And so we come back to the parable of the Fig Tree.  A landowner plants a tree and for three years he comes expecting it to bear fruit.  By the third year he’s thoroughly frustrated.  He’s invested time and money and land so he could harvest figs, but there still wasn’t anything to show for his investment.  So, why not start over?

If you were the land owner, what would you do?  Would you let the tree continue to take up valuable space?  Or would you root it up and plant a new tree?    

The owner decides it’s time to move on, and so he tells the gardener to replace the tree.  Interestingly enough, the gardener asks for more time.  Just one more year?  After all, if we replant now, it’ll take time for the new tree to bear fruit. With a little love and affection – that is digging around in the soil and laying out manure – perhaps the tree could be coaxed into providing the expected fruit.  So, won’t you give the tree one more chance?  Then, if it doesn’t work, we’ll pull it up.  There is grace in this message, but there’s also judgment.  That’s the way it is with God.  

Before we leave the parable, we might want to identify the characters in the story.  As you heard the parable, did you think that God is the land owner and Jesus is the gardener?  That’s how most people read it.  We tend to think of Jesus being the gracious one and God the judge. But is this the picture of God that Jesus offers us?  Is this the same God whom Jesus identifies with the Father who scans the horizon looking for the Prodigal Son, and then welcomes him back with open arms?

As we think about how to envision God and God’s responses to our own lack of fruitfulness, perhaps we might re-envision the character of the gardener.  David Lose suggests that God “is this peculiar gardener, the one so partial to unyielding fig trees.  God, that is, isn’t beneath loosening the soil around us and even spreading manure in the hope that we may bear fruit.  Why?  Because God loves us and wants what’s best for us.”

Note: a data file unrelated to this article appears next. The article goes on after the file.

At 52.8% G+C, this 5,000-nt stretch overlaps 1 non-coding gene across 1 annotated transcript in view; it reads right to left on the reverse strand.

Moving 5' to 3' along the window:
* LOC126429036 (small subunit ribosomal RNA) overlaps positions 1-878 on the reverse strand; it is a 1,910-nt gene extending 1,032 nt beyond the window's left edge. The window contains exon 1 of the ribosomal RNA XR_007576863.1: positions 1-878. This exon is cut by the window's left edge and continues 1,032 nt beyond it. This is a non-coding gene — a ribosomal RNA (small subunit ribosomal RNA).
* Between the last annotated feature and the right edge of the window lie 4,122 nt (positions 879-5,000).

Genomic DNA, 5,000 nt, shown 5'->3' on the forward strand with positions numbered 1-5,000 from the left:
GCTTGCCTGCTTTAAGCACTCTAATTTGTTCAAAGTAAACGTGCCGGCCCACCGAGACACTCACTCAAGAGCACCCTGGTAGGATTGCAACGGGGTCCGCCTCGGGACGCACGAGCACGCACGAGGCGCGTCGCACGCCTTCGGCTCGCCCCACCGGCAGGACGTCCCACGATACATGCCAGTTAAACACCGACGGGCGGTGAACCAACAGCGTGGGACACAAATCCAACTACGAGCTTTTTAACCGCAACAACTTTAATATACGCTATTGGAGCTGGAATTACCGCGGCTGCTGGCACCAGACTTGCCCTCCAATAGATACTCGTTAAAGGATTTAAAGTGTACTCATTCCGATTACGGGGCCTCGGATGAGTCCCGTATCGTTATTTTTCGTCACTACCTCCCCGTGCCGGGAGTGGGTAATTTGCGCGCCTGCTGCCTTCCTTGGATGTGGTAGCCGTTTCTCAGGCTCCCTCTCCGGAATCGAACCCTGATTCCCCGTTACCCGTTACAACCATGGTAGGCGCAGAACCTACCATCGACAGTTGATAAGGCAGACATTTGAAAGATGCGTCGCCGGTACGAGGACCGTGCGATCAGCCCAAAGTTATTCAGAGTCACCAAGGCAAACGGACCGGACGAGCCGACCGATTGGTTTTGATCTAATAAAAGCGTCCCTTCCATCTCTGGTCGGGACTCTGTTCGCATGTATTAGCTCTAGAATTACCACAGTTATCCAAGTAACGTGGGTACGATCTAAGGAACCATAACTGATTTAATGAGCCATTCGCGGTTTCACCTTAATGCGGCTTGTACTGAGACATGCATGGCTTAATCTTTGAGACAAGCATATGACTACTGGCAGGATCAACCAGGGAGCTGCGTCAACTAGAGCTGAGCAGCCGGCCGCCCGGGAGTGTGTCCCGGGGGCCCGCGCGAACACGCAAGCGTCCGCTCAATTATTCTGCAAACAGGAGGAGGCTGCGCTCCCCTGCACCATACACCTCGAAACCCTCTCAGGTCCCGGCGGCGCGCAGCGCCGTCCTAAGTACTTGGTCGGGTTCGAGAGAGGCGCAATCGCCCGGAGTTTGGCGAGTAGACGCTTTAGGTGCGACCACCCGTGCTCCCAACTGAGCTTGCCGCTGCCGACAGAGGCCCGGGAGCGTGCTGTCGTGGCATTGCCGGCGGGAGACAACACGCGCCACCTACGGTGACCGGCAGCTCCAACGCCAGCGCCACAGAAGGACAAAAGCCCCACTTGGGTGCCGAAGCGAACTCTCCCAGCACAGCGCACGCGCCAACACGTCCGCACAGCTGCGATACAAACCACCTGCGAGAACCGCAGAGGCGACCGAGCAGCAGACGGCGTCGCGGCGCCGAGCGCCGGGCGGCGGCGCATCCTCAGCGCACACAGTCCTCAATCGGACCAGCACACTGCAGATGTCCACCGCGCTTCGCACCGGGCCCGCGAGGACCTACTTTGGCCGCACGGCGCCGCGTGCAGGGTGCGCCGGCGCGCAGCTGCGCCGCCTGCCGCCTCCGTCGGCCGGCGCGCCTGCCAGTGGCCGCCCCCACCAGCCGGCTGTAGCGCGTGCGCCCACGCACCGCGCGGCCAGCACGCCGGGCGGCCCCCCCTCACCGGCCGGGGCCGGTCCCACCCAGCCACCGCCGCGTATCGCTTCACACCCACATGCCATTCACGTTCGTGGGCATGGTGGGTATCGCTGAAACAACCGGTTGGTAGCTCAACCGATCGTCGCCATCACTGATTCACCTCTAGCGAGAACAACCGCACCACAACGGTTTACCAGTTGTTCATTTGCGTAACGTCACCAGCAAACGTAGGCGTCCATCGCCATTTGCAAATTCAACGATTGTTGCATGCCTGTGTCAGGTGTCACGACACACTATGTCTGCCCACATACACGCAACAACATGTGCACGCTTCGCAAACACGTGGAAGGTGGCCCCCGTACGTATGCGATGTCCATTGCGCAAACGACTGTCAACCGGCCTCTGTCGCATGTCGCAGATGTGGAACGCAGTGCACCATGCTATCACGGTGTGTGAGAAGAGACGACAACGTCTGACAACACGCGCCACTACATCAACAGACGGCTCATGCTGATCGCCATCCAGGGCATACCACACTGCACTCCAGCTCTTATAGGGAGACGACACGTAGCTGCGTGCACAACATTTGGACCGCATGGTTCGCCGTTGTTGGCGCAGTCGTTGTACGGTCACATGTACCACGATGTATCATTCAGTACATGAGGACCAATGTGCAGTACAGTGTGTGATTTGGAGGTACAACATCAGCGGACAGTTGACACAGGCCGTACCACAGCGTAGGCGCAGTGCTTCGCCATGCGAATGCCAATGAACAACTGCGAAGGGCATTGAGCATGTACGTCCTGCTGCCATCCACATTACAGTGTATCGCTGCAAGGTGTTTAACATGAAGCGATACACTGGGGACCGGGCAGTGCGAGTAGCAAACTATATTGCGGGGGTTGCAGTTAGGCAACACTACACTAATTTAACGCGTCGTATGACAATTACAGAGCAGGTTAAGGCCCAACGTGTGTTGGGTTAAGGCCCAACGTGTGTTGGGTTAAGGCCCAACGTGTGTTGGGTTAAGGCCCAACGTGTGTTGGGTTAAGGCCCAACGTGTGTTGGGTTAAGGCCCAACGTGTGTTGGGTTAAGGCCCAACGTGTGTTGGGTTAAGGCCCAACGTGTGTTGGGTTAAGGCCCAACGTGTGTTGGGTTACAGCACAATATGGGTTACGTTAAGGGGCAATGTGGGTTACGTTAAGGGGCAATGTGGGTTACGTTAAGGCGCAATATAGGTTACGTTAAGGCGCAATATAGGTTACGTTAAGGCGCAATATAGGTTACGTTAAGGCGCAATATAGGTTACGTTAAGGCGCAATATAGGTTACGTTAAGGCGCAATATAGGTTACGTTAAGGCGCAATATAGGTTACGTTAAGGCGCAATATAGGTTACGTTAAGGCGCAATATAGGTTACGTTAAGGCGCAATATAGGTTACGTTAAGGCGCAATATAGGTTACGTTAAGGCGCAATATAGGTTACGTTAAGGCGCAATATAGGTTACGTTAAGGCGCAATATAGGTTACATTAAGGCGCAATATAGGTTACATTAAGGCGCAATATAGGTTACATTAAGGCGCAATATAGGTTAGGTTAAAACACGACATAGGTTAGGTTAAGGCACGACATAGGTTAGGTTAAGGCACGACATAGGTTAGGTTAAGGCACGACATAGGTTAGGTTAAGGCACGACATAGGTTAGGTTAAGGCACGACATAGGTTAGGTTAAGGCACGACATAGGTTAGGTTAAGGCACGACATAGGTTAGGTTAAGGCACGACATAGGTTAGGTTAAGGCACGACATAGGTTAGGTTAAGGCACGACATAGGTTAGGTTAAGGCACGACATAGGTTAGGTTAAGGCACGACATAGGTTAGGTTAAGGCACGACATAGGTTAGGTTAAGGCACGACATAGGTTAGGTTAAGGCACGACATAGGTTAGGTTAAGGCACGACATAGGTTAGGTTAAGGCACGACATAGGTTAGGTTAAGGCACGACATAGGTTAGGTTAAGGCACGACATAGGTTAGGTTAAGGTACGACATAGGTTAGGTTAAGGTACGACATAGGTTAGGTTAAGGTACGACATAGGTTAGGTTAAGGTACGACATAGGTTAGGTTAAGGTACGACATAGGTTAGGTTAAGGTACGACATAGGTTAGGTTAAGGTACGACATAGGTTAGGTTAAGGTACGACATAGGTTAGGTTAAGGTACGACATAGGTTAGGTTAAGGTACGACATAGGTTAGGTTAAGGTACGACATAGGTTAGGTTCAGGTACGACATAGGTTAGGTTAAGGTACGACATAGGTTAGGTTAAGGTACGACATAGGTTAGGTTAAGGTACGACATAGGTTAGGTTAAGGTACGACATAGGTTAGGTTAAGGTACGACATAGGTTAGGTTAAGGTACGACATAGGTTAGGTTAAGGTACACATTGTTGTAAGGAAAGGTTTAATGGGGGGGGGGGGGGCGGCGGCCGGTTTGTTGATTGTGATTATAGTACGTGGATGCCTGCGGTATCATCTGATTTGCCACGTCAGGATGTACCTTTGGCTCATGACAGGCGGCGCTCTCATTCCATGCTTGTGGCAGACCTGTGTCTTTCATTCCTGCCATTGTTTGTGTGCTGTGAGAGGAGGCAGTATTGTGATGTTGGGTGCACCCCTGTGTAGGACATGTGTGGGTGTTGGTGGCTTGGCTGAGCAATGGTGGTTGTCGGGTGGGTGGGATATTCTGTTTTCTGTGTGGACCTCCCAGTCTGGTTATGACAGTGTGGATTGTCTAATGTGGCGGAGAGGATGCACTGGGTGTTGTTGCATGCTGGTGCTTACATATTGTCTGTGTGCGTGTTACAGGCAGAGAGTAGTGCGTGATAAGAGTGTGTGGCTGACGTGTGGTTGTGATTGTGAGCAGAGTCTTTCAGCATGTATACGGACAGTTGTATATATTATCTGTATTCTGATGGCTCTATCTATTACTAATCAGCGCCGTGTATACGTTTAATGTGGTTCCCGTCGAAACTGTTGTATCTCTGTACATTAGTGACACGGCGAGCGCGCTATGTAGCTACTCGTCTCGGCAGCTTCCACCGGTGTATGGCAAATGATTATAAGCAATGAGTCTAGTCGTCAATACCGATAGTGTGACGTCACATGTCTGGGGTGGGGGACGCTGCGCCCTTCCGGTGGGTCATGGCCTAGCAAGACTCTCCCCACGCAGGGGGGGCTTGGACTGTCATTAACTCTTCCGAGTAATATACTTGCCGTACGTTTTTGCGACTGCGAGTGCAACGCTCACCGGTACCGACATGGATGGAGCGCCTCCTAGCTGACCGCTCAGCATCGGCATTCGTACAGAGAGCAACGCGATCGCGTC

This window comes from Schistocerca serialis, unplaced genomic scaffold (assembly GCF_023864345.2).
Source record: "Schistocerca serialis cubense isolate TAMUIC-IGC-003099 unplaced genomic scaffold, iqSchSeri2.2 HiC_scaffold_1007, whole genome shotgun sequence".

So, where’s the fruit we’re to bear?  After all, God is a busy gardener, preparing us for this purpose.  Or, as the Ephesian letter puts it:

For we are what he has made us, created in Christ Jesus for good works, which God prepared beforehand to be our way of life.  (Eph. 2:10 NRSV).
This fruit -- these works – is an expression of God’s grace.  They’re not a burden to be evaded.  They’re gifts to be received.  They are expressions of the call to love God with our entire being and to love our neighbor as we love ourselves.  

May we use this Lenten season to ponder the question of whether or not our faith is truly fruitful.  The message of the season is simple – let go of those things that keep you from drawing near to God, those things that hinder fruitfulness.  This is, I believe the true call to repentance – a call to return to God’s presence with an open heart ready to let the Gardener prepare us for Good Works!  

Preached by:
Dr. Robert D. Cornwall, Pastor
Central Woodward Christian Church (Disciples of Christ)
Troy, Michigan
March 3, 2013
3rd Sunday in Lent